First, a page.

Search publications
Title: Estimating the proportion cured of cancer: Some practical advice for users
Authors: Yu XQ; De Angelis R; Andersson TM; Lambert PC; O'Connell DL; Dickman PW
Categories: Cancer Type - All Cancers combined
Cancer Control, Survivorship, and Outcomes Research - Resources and Infrastructure
Keywords: Aged; Public Health; relative survival; survival; Wales; Australia; breast; cancer; Colon; Female; methods; New South Wales; Other
Year: 2013
Journal Title: Cancer Epidemiology
Volume: 37
Issue: 6
Page number start: 836
Page number end: 842
Abstract: BACKGROUND: Cure models can provide improved possibilities for inference if used appropriately, but there is potential for misleading results if care is not taken. In this study, we compared five commonly used approaches for modelling cure in a relative survival framework and provide some practical advice on the use of these approaches. PATIENTS AND METHODS: Data for colon, female breast, and ovarian cancers were used to illustrate these approaches. The proportion cured was estimated for each of these three cancers within each of three age groups. We then graphically assessed the assumption of cure and the model fit, by comparing the predicted relative survival from the cure models to empirical life table estimates. RESULTS: Where both cure and distributional assumptions are appropriate (e.g., for colon or ovarian cancer patients aged <75 years), all five approaches led to similar estimates of the proportion cured. The estimates varied slightly when cure was a reasonable assumption but the distributional assumption was not (e.g., for colon cancer patients >/=75 years). Greater variability in the estimates was observed when the cure assumption was not supported by the data (breast cancer). CONCLUSIONS: If the data suggest cure is not a reasonable assumption then we advise against fitting cure models. In the scenarios where cure was reasonable, we found that flexible parametric cure models performed at least as well, or better, than the other modelling approaches. We recommend that, regardless of the model used, the underlying assumptions for cure and model fit should always be graphically assessed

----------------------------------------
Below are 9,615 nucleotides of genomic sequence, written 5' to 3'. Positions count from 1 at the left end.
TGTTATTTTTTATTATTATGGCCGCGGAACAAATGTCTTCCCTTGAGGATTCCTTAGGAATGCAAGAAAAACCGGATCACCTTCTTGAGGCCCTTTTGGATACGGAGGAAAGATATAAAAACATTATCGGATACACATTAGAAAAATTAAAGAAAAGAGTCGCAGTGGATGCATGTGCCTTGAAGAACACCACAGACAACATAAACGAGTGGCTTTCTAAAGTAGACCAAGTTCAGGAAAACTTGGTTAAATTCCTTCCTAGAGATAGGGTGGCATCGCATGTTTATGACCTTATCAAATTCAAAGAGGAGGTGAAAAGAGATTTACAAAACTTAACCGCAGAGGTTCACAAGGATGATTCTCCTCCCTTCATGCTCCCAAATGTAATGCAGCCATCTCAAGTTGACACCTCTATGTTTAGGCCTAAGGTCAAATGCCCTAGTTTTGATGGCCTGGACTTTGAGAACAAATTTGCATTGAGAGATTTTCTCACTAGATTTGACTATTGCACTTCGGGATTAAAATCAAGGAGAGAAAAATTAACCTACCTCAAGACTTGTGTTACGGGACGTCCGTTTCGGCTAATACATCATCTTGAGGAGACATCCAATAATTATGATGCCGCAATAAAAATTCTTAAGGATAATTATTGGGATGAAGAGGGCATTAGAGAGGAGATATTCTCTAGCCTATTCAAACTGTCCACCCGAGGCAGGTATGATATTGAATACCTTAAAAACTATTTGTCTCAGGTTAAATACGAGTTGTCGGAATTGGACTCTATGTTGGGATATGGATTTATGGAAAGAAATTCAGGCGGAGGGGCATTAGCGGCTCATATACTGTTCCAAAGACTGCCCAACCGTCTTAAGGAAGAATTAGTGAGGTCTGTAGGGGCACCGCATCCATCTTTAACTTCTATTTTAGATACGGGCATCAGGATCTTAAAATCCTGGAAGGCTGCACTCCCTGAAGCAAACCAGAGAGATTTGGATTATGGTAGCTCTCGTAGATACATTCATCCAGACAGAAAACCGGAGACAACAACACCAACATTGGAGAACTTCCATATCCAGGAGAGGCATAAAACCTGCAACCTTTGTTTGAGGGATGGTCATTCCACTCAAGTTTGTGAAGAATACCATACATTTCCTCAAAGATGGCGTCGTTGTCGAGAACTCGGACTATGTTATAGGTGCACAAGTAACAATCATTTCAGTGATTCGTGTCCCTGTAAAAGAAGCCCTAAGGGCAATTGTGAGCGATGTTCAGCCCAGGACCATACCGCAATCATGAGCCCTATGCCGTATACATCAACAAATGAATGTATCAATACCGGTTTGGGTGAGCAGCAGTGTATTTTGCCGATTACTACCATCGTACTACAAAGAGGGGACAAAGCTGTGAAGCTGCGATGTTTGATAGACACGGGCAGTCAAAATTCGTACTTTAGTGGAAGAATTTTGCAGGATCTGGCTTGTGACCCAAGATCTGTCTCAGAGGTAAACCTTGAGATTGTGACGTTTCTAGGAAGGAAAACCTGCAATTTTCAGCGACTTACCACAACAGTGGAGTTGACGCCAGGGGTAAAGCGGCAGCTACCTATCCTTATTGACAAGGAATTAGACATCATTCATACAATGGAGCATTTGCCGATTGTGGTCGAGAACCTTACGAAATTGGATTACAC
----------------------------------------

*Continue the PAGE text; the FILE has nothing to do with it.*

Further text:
Programme: Health Services Research
Division: Cancer Research Division
Funding Body: Xue Qin Yu is supported by an Australian NHMRC Training Fellowship (550002) and he thanks the Sydney Medical School for their support in the form of an International Travelling Fellowship in 2012, which enabled him to collaborate with Paul Dickman at the Karolinska Institute in Sweden.
DOI: 10.1016/j.canep.2013.08.014
Appears in Collections:Research Articles

Files in This Item:
There are no files associated with this item.

Items in DSpace are protected by copyright, with all rights reserved, unless otherwise indicated.